About the Berkshire Downs


The Berkshire Downs are mainly in western Berkshire with a small part in southern Oxfordshire and eastern Wiltshire and they are part of the North Wessex Downs Area of Natural Beauty. The Downs are part of a chalk formation which runs across southern England from Dorset to Kent and includes the North and South Downs and the Chiltern Hills.

To the west of the Berkshire Downs are the Marlborough Downs, also part of the North Wessex Downs Area of Natural Beauty. The Marlborough Downs are separated from the Berkshire Downs by the valley of the little River Og which flows south to meet the River Kennet at Marlborough. The valley of the River Thames separates the Downs from the Chiltern Hills in the east and the picturesque Goring Gap where the River Thames separates Streatley from Goring is where the Downs and the Chilterns are at their closest. Southwards from Streatley the boundary of the Downs follows the Thames south and east to the edge of Reading.


Image of Eastbury Down near Lambourn (copyright Philip Jelley)
(licensed for reuse under the Creative Commons Attribution-Share Alike 3.0 Unported license)

The northern side of the Berkshire Downs, the steeper scarp slope, faces towards southern Oxfordshire and the Vale of White Horse, and the A417 west of Moulsford and the B4507 west of Wantage are the boundary of the area of outstanding natural beauty. The southern boundary of the Downs is the valley of the River Kennet between Marlborough and eastwards almost as far as Reading.

Click here for a map showing the location of the Berkshire Downs



The most notable rivers that originate and cut through the downs are the River Pang and the River Lambourn, both of which are little more than streams. They are chalk streams and their upper reaches, together with their smaller tributaries, are winterbournes which means they are often dry in the summer when rainfall is low. The Pang's source is near the village of Compton and it flows for some for some 14 miles to join the River Thames at Pangbourne. The source of the 16-mile long River Lambourn is close to Lambourn village high in the Downs and it joins the River Kennet at Newbury.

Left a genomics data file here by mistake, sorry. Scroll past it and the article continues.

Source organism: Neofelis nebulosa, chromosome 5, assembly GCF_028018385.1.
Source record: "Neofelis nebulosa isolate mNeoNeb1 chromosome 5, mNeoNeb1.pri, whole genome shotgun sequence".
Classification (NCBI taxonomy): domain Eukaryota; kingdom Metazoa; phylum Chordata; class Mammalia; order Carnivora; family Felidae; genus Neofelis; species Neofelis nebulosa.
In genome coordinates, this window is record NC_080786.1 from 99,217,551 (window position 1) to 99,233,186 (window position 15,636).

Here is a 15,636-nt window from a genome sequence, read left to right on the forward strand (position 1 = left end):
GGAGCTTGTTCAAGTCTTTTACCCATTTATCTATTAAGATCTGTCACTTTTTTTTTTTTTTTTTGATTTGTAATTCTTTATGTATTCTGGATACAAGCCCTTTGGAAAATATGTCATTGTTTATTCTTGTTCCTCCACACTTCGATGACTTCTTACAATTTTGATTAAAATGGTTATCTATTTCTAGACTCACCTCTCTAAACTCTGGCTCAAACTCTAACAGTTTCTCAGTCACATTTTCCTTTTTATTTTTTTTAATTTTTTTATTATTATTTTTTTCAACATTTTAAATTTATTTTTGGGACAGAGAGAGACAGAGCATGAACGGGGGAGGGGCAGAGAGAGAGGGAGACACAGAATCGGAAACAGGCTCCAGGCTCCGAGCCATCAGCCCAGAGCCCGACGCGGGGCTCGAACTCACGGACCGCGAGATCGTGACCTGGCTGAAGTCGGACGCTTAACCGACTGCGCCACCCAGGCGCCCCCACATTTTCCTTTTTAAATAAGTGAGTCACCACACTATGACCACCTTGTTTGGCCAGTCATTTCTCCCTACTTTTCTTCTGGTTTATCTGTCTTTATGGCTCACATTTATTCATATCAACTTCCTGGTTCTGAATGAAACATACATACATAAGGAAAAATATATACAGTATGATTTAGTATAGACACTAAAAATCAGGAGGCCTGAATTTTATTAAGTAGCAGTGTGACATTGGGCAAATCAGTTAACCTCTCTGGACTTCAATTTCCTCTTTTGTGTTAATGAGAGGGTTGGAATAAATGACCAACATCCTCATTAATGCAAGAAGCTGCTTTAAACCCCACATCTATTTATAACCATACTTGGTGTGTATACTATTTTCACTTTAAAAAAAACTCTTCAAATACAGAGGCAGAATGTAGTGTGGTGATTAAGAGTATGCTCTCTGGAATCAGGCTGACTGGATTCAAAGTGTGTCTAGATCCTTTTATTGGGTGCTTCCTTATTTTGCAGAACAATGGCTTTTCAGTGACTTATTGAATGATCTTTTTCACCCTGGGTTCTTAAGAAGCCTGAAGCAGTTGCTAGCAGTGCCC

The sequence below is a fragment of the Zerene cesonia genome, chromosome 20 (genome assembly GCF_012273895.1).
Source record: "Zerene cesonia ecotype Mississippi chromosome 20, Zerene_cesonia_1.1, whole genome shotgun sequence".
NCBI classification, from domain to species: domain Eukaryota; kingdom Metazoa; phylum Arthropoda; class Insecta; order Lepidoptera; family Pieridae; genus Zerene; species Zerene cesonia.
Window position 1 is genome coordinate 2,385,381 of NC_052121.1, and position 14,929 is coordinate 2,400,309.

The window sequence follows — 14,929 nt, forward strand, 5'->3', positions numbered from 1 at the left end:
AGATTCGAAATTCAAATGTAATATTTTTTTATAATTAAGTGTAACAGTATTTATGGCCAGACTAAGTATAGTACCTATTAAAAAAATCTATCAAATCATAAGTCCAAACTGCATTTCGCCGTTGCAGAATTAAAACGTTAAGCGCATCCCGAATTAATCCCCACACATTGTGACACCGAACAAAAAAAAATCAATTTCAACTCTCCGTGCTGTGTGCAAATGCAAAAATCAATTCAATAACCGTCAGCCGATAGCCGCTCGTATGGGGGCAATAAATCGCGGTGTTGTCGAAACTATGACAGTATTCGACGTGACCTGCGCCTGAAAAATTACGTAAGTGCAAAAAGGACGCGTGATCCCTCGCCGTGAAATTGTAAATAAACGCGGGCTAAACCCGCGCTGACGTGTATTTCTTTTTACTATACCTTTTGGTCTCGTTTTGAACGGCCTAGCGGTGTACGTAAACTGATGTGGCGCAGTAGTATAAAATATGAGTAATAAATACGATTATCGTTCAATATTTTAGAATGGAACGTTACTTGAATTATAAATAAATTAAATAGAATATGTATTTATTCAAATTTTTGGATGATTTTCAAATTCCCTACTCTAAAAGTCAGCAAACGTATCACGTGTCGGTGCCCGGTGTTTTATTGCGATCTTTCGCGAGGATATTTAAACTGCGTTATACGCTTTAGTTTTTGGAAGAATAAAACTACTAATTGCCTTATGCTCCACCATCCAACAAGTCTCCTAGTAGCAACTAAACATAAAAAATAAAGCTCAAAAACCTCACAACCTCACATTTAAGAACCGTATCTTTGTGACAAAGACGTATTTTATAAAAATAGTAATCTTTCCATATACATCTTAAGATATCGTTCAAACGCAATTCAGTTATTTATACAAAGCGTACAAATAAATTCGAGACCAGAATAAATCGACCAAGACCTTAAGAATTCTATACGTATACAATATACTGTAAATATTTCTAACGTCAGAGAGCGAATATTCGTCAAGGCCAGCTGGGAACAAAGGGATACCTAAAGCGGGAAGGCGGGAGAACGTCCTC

Images of the River Lambourn (copyright Philip Jelley)
(licensed for reuse under the Creative Commons Attribution-Share Alike 3.0 Unported license)



The downland pasture is firm and well drained, suited to grazing sheep and grazing and training horses. Sheep-grazing on the downs was once extensive and the village of East Ilsley once held an important weekly sheep market, the second largest in the country, and had claims on the title of sheep farming capital of England.

Berkshire once had its own breed of sheep, the Berkshire Nott Wether but the breed is now extinct and the Hampshire Down sheep is a direct descendant. Sheep grazing still continues in the Downs, but on a smaller scale and much of the land is nowadays given over to cereal production. Areas of woodland in the Downs tend to be small, unlike in the Chiltern Hills where beech woods were once important to the local economy.

Image of a flock of Hampshires
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Horse racing is a major business in the Downs and several of the upland villages are home to major racing stables. In and around Lambourn, the most notable of these villages, there are over 1,000 horses in training, and over 50 racing yards. Much of the higher parts of the Downs, especially the Lambourn Downs, is made over to gallops and other training areas. The Lambourn Valley is one of the main training centres in England and is known as The Valley of the Racehorse. Racing stables are not confined to the Lambourn area however and elsewhere in the Downs there are several smaller establishments.



(Image of racehorse and gallop (copyright Richard Greenwood)
Licensed for reuse under the Creative Commons Attribution-ShareAlike 2.0 license)



In the Downs there are Neolithic, Bronze and Iron Age prehistoric sites, including the Wayland's Smithy, Uffington White Horse, Uffington Castle, Liddington Castle, Segsbury Camp, Grim's Ditch and numerous tumuli. The Ridgeway, described as Britain's oldest road, is an ancient track which extends from Wiltshire along the ridge of the Berkshire Downs to the River Thames at Goring Gap. Now one of the country's National Trails, The Ridgeway trail now carries on across the Thames and follows the Chilterns to Ivinghoe Beacon in Buckinghamshire.

Image of The Ridgeway, looking eastwards, towards Uffington Castle ringfort. 
(Released into the public domain by its author, Evangeline)